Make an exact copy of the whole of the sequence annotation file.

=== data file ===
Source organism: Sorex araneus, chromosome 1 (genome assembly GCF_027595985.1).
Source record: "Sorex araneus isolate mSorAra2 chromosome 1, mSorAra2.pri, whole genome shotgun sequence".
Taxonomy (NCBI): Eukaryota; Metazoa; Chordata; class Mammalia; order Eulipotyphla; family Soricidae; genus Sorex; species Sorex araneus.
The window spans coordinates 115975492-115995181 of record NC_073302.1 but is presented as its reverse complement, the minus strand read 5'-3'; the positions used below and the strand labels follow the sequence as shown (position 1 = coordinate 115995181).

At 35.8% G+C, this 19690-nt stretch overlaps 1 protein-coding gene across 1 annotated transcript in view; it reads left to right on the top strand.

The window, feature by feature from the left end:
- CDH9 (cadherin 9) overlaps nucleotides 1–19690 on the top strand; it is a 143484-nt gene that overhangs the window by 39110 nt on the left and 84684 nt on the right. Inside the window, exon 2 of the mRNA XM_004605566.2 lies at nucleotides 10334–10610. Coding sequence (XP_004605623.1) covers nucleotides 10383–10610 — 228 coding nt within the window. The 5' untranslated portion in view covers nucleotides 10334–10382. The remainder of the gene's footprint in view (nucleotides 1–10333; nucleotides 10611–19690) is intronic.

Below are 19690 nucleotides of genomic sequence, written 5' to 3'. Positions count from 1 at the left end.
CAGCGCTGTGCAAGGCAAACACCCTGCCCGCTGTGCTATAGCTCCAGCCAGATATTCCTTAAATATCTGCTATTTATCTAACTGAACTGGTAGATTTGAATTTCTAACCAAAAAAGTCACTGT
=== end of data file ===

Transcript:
Source organism: Sorex araneus, chromosome 1 (genome assembly GCF_027595985.1).
Source record: "Sorex araneus isolate mSorAra2 chromosome 1, mSorAra2.pri, whole genome shotgun sequence".
Taxonomy (NCBI): Eukaryota; Metazoa; Chordata; class Mammalia; order Eulipotyphla; family Soricidae; genus Sorex; species Sorex araneus.
The window spans coordinates 115975492-115995181 of record NC_073302.1 but is presented as its reverse complement, the minus strand read 5'-3'; the positions used below and the strand labels follow the sequence as shown (position 1 = coordinate 115995181).

At 35.8% G+C, this 19690-nt stretch overlaps 1 protein-coding gene across 1 annotated transcript in view; it reads left to right on the top strand.

The window, feature by feature from the left end:
- CDH9 (cadherin 9) overlaps nucleotides 1–19690 on the top strand; it is a 143484-nt gene that overhangs the window by 39110 nt on the left and 84684 nt on the right. Inside the window, exon 2 of the mRNA XM_004605566.2 lies at nucleotides 10334–10610. Coding sequence (XP_004605623.1) covers nucleotides 10383–10610 — 228 coding nt within the window. The 5' untranslated portion in view covers nucleotides 10334–10382. The remainder of the gene's footprint in view (nucleotides 1–10333; nucleotides 10611–19690) is intronic.

Below are 19690 nucleotides of genomic sequence, written 5' to 3'. Positions count from 1 at the left end.
CAGCGCTGTGCAAGGCAAACACCCTGCCCGCTGTGCTATAGCTCCAGCCAGATATTCCTTAAATATCTGCTATTTATCTAACTGAACTGGTAGATTTGAATTTCTAACCAAAAAAGTCACTGT